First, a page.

SEOL: Exports to China have risen despite fears that its unofficial boycott of Korean products would hit them hard. China remains the top importer of Korean products, and new data suggests Korea’s economy is robust enough to weather economic retaliation from abroad.
According to the Korea Customs Service on Monday, exports to China declined for three months after Seoul’s decision in July 2016 to let the U.S. deploy a Terminal High-Altitude Area Defense battery here, but have increased for the last 13 months.
Although the growth is lower than the 17.2 percent rise in Korea’s overall exports, Korea still robustly weathered the campaign.
A huge role was played by an explosive growth in shipments of high-tech products including semiconductors and precision machinery as well as intermediate goods like petroleum and petrochemical products.
One industry insider said, “A complete boycott of Korean products would be suicidal since China’s economy is still highly reliant on manufacturing, and halting imports of Korean intermediate goods would have brought China’s factories that churn out finished products to a grinding halt.” This is especially true in the areas of mobile phones and television sets.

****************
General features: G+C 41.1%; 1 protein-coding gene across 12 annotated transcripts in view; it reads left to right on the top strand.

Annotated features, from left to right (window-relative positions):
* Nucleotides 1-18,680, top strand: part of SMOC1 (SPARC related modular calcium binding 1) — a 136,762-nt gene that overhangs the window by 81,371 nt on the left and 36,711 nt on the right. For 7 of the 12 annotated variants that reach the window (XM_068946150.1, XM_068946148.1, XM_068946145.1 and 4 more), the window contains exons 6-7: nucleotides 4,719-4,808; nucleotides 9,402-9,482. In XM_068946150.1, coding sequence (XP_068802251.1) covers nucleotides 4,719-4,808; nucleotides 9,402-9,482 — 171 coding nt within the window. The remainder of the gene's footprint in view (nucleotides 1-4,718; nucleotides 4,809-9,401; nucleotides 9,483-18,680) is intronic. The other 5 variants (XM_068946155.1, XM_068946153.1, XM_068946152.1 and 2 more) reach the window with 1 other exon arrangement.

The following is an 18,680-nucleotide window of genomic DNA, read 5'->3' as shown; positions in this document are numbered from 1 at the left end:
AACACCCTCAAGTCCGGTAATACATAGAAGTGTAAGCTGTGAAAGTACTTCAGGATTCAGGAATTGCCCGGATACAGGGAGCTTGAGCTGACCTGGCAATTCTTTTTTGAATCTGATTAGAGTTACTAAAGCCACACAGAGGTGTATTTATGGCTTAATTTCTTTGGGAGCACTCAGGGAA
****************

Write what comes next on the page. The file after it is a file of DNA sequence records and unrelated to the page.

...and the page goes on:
But as long as Korea relies on China for a quarter of its trade, the “China risk” will loom indefinitely. Big individual exporters like Hyundai were badly affected, while Lotte closed down its entire chain of Lotte Mart in China.
Prof. Chung In-kyo at Inha University, said, “The lessons we can learn from the THAAD spat is that China is capable of taking economic retaliatory measures against its neighbors based on its interests and that Korea is no exception. China is a very important market, but we must lower our expectations and ensure that we do not become overly dependent on that market.”